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Saturday, August 11, 2001



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Gum and stick

D. Murali

POST-It memos demand attention and that is what they did when the Birla 3M case was posted for hearing at the Bangalore CEGAT recently. The confusion was whether the memos were to be classified as articles of stationery as Birla wanted, or as `gummed or adhesive paper or paper board', a classification sought by the Excise authorities.

At the Tribunal, the company submitted that the memos were used for posting notes, messages, artwork, and so on. It relied on an apex court ruling in the Atul Glass case which had focussed on ``a mental association in the mind of the customer between the article and the need it supplies in his life''.

Popular sense was important, contended Birla.

But the CE officials had examined the product and found that to be ``a gummed or adhesive paper/paper board having arrangements on the other side to stick it on to a plain surface of a wall, cupboard and so on, which is packed inside an envelope with a w indow'' and that ``memos on paper notices could be stuck on the gummed/adhesive surface which faces the viewer.'' The function was, therefore, that of a bulletin/notice board, they argued.

Mr S. S. Sekhon, Tribunal member, observed that no typing could be done on the memos and ruled in favour of the Department since ``by no stretch of imagination Post-It could be called an article of stationery.''

It needs a learned to appreciate the meaning of stationery.

Light bluff

PFIZER Ltd had to labour at the Mumbai CEGAT, trying to defend itself against the Customs Department for a mis-declaration. The company had sought clearance at the Sahar airport for what it called `promotional matter' -- a classification that is availabl e for printed books and other such matter. However, when the Customs checked the consignment, declared by the company as of value Rs 500, it was found the goods were, in fact, light pointers -- ``something in the nature of electric torches used to point to particular objects on a screen in the course of lectures or audio-visual presentations.''

Pfizer submitted that the goods had been consigned by Pfizer Inc of the US, ``to be distributed as promotional material to members of the medical professionals.'' And that ``the importer had no idea what the goods were.''

But Mr Gowri Shankar, Tribunal member, called the bluff: ``The contention of the importer that it did not know what the goods were is entirely unacceptable. The airway bill for the consignment described the goods as `promotional matter, light pointer'.'' Then came his scolding of the Custom House agent (CHA), Pan Oceanic & Forwarding Services: ``The CHA has acted with a high degree of irresponsibility. Any responsible CHA would have indicated the value to be unknown and asked for examination of the good s. That a professional who is expected to use his special skill in carrying technical work would behave with such utter disregard to the procedure and law is astonishing.''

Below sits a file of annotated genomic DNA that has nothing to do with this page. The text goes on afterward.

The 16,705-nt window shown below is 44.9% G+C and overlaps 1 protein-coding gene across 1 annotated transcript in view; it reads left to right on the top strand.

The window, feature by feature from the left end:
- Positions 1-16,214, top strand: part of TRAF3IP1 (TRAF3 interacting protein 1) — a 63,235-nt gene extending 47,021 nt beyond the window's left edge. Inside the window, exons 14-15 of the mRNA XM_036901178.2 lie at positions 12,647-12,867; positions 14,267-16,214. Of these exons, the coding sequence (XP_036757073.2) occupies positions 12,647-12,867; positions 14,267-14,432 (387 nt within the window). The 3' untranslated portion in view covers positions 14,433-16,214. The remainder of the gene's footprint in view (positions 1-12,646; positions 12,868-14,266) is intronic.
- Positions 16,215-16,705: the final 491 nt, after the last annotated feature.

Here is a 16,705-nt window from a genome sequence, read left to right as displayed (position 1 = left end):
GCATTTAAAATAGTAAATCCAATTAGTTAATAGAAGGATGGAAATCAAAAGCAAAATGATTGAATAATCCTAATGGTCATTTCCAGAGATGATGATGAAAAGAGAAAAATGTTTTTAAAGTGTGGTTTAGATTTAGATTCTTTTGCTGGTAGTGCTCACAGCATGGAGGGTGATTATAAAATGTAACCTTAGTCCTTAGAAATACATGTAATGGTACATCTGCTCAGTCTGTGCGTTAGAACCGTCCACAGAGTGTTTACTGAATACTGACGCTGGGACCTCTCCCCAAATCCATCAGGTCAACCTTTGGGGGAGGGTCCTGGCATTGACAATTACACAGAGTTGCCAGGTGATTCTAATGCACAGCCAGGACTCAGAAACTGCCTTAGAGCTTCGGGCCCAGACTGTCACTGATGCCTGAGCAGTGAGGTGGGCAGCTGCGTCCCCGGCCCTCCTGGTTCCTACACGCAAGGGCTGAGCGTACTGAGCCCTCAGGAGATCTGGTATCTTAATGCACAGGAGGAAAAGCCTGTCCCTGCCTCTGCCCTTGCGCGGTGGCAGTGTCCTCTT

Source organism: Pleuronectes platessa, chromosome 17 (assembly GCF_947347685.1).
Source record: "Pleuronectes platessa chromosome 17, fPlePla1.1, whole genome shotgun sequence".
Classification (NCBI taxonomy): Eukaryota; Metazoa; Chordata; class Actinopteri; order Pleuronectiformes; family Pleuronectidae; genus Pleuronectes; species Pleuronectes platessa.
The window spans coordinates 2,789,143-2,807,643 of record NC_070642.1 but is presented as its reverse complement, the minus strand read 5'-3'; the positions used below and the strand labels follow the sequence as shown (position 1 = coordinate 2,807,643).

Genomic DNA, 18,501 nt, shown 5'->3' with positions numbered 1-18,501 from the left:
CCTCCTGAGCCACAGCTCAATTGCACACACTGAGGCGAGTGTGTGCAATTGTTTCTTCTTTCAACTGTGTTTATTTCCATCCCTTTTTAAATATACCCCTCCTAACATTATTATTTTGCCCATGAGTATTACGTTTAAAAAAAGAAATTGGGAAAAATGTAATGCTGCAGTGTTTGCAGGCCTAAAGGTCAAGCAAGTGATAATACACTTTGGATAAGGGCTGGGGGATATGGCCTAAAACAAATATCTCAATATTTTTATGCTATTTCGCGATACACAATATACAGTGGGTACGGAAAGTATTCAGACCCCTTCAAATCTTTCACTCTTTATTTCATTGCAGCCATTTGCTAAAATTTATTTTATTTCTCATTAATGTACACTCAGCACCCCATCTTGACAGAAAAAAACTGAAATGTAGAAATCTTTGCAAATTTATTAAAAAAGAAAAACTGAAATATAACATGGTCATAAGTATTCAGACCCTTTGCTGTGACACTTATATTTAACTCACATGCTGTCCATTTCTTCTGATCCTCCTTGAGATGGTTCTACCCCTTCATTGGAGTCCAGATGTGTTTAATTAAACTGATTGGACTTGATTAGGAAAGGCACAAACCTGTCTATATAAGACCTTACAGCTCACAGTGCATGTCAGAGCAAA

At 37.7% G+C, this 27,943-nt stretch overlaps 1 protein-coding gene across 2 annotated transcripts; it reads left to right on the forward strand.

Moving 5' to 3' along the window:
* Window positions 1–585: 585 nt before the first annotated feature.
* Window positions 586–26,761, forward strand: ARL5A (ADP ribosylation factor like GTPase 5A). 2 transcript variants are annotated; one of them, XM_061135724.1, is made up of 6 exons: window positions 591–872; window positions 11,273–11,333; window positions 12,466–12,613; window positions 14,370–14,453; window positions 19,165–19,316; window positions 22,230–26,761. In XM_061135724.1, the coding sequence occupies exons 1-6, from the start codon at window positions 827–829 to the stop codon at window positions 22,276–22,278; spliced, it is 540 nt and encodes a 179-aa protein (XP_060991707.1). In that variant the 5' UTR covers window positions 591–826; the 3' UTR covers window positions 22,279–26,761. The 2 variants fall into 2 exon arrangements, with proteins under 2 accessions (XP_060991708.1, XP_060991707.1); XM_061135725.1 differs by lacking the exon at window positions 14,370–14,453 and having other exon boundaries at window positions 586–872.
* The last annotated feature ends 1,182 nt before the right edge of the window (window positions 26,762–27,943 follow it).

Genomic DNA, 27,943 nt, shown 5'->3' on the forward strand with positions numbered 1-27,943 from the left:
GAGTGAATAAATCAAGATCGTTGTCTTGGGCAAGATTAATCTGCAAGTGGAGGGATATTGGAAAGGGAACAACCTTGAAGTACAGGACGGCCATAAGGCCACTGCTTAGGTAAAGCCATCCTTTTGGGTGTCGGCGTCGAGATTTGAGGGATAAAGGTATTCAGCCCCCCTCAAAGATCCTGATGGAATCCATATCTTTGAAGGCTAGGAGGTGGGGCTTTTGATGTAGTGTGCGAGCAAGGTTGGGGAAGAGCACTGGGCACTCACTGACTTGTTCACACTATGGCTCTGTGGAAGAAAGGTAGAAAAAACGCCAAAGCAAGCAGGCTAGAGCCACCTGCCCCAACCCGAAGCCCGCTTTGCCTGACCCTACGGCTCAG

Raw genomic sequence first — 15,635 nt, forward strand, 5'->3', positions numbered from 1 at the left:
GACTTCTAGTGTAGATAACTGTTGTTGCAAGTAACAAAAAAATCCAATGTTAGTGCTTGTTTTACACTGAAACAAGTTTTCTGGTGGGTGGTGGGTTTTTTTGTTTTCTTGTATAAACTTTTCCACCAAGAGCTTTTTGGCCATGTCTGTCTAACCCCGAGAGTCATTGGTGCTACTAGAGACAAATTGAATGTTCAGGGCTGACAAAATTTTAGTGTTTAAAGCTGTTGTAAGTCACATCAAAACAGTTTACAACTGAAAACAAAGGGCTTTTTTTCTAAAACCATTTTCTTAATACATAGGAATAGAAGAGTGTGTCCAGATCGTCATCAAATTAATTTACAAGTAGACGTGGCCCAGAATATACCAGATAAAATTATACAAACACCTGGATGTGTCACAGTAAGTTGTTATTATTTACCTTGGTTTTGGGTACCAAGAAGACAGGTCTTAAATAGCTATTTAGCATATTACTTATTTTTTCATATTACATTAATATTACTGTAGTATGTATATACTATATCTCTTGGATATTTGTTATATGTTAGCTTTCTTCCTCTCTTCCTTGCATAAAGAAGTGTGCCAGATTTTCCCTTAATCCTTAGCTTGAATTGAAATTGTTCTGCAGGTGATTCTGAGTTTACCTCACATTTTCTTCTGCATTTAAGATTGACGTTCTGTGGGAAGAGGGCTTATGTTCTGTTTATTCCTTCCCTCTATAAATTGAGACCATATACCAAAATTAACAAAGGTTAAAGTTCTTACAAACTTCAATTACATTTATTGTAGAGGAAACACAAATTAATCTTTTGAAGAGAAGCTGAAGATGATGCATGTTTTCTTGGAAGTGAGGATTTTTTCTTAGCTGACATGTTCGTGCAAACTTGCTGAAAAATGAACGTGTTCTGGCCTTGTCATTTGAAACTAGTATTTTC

One hopes Pfizer packs the right things in their products.

Opinion shopping

SMUGGLING betel nuts may be difficult; but more difficult is when the Customs Department has to prove that. The Dinanath Maurya case, which came up before the Kolkata CEGAT, is an illustration of such plight. When the Customs intercepted two trucks in Go rakhpur, they found 455 bags of betel nuts. Same day, the Customs sought the opinion of two traders in Gorakhpur, and their opinion was that the nuts ``appeared to be of foreign origin''.

Subsequently, however, these traders denied having given any such opinion. So, after 45 days of seizure, the officers drew fresh samples and went to Varanasi to obtain fresh opinion from two other traders there.

Dinanath's counsel argued at the CEGAT that the goods were from Assam and not Burma, as the Customs opined. ``Betel nuts are produced abundantly in Assam and neighbouring States. Since it is an agricultural product it is impossible to ascertain the count ry of origin by mere visual examination,'' he said.

Ms Archana Wadhwa, Tribunal member, observed: ``The Revenue is required to produce positive and affirmative evidence showing illegal import of the goods.''

A nuts pilgrimage that went nuts.



``The FM should resign for the US-64 problem!''

``What did he do when he went to the US in 1964?''


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